Bohr said it was now abundantly clear that 22-nm tri-gate SoCs outperformed 32-nm planar devices by a margin of 20 to 65 percent, while covering four different orders of magnitude in current leakage.
Intel said its 22-nm tri-gate product also exhibits superior short channel control, with optimum sub-threshold slope and drain-induced barrier lowering (DIBL). The sub-threshold slope allows for low leakage but could also function well at low voltage, making them “much better than the very best planar devices," Bohr added.
Bohr said the low numbers for DIBL seen in testing were a measure of good performance in short channel control, with the new SoC pulling in DIBL numbers of 30 to 35mVs, while comparable products had DIBL’s closer to the 100mV range.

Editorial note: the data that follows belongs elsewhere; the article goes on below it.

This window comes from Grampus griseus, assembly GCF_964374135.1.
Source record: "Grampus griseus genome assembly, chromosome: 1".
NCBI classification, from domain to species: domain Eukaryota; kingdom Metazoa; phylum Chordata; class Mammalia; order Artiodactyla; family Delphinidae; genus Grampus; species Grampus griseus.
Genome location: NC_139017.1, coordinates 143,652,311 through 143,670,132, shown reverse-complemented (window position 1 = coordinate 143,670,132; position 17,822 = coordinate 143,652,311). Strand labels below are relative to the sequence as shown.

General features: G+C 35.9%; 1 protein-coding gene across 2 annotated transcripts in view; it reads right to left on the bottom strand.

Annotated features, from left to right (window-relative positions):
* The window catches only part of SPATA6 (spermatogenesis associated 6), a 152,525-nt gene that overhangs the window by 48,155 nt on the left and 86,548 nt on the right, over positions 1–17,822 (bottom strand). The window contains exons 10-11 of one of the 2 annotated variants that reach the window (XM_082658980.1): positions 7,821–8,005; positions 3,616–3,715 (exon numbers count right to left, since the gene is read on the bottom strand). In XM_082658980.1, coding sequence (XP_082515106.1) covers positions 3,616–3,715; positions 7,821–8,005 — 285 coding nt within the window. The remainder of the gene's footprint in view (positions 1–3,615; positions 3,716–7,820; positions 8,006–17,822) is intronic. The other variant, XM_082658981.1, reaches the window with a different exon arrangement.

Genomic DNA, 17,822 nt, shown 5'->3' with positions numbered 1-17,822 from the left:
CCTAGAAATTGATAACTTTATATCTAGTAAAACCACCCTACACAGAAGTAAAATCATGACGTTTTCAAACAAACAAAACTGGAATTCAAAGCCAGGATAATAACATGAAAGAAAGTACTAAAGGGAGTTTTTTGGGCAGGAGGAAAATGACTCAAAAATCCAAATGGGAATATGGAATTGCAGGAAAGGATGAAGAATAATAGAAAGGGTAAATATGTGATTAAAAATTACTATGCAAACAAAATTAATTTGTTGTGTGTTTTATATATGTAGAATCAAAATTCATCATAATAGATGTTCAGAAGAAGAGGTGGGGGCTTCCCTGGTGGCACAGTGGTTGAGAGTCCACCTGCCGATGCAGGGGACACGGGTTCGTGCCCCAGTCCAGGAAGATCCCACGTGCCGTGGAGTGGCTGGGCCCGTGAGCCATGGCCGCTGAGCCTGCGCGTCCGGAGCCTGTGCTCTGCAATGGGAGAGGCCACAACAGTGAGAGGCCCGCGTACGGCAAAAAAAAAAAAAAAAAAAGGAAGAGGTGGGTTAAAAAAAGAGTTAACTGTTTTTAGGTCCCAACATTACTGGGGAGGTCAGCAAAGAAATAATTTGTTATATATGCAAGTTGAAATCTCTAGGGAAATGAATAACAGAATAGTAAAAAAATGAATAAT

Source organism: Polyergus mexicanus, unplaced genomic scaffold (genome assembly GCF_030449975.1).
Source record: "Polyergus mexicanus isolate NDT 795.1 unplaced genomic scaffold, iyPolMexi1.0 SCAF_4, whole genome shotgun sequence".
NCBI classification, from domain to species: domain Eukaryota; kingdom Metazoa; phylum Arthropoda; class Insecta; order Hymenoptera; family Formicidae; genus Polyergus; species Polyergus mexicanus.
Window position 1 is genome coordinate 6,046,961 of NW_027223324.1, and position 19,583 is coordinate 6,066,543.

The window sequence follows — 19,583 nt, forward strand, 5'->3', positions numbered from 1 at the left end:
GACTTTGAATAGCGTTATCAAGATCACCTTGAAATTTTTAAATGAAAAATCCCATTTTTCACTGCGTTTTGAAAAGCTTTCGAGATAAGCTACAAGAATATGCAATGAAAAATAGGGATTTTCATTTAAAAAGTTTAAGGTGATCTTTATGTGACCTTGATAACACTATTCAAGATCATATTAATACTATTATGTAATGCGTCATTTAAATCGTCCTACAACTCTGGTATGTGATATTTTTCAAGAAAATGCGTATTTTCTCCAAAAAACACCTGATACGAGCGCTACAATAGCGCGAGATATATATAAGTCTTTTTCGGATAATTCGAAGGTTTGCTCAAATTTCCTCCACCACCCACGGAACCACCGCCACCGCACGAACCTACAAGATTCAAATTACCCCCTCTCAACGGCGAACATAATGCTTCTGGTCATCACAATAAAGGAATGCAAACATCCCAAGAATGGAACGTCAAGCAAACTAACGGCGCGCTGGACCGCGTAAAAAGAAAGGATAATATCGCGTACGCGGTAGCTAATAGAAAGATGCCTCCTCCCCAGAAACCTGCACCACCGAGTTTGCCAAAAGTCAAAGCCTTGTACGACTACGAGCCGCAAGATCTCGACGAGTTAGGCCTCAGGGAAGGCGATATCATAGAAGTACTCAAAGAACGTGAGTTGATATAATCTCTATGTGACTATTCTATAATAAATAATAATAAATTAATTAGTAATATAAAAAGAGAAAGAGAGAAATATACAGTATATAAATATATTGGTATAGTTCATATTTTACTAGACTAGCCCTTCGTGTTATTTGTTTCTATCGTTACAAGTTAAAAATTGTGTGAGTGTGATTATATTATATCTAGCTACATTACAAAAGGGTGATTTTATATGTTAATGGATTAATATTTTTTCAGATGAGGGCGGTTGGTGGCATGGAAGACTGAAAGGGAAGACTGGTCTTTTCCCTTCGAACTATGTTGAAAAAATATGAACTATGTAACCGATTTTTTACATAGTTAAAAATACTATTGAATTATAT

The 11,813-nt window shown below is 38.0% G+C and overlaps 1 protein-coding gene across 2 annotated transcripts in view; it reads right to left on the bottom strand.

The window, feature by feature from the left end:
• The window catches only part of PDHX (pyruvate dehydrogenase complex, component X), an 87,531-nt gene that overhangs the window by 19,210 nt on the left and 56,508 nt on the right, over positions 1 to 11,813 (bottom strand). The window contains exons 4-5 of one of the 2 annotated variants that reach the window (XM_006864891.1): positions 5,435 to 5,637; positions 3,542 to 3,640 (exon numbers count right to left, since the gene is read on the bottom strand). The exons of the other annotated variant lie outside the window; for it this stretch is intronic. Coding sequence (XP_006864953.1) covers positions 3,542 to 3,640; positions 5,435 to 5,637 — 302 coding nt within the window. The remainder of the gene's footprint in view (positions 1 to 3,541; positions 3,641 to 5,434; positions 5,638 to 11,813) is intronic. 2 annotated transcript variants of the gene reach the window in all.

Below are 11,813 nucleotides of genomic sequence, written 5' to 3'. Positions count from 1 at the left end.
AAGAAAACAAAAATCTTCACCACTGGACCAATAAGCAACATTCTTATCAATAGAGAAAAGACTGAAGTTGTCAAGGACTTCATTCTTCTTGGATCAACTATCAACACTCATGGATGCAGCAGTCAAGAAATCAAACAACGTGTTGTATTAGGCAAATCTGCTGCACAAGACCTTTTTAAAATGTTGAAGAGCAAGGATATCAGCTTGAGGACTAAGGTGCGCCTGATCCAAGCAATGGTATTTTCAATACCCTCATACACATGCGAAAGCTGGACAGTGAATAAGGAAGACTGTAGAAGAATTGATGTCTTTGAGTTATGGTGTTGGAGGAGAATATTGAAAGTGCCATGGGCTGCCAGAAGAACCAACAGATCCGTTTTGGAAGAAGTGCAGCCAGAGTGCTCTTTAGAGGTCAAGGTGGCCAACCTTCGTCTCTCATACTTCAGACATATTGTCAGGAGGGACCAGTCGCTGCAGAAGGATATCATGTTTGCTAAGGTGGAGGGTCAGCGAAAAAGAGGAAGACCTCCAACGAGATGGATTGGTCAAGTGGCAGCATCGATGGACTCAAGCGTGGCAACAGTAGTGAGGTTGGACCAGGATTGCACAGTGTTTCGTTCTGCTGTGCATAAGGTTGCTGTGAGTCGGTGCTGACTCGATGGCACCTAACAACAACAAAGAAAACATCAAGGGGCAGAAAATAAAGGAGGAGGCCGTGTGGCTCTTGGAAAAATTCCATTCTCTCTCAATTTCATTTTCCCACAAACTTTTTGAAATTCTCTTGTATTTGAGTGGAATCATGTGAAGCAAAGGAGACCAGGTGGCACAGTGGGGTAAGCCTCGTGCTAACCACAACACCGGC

Bohr said that when Intel had first announced it would be using tri-gate devices, other companies had argued that FinFET transistors would not aid analog design. “Well, they’re wrong,” declared Bohr.
For analog designers, he asserted, an important transistor metric is trans-conductance by power out (GM x Rout). Bohr said that while this value had been steadily degrading over the past few generations, it had shot up again in 22-nm trigate SoCs, making it easier for analog circuit designers to use than Intel’s previous three generations of planar technology.
Bohr also touted the technology's advanced passive features, including precision resistors, MIM capacitors and high Q inductors.